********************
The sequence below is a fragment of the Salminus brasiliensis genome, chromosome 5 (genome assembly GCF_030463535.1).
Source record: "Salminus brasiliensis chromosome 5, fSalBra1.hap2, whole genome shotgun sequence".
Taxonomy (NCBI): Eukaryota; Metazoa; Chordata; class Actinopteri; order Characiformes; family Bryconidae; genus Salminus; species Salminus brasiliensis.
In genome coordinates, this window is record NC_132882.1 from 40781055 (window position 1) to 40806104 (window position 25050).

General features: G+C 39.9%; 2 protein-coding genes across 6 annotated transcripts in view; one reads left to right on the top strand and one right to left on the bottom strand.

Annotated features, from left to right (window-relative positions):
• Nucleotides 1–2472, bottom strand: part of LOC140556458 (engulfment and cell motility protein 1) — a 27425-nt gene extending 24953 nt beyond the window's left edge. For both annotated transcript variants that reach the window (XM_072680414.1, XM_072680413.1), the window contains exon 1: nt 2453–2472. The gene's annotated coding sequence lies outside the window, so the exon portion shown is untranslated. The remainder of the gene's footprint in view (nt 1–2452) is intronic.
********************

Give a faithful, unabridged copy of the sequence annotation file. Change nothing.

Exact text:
The sequence below is a fragment of the Salminus brasiliensis genome, chromosome 5 (genome assembly GCF_030463535.1).
Source record: "Salminus brasiliensis chromosome 5, fSalBra1.hap2, whole genome shotgun sequence".
Taxonomy (NCBI): Eukaryota; Metazoa; Chordata; class Actinopteri; order Characiformes; family Bryconidae; genus Salminus; species Salminus brasiliensis.
In genome coordinates, this window is record NC_132882.1 from 40781055 (window position 1) to 40806104 (window position 25050).

General features: G+C 39.9%; 2 protein-coding genes across 6 annotated transcripts in view; one reads left to right on the top strand and one right to left on the bottom strand.

Annotated features, from left to right (window-relative positions):
• Nucleotides 1–2472, bottom strand: part of LOC140556458 (engulfment and cell motility protein 1) — a 27425-nt gene extending 24953 nt beyond the window's left edge. For both annotated transcript variants that reach the window (XM_072680414.1, XM_072680413.1), the window contains exon 1: nt 2453–2472. The gene's annotated coding sequence lies outside the window, so the exon portion shown is untranslated. The remainder of the gene's footprint in view (nt 1–2452) is intronic.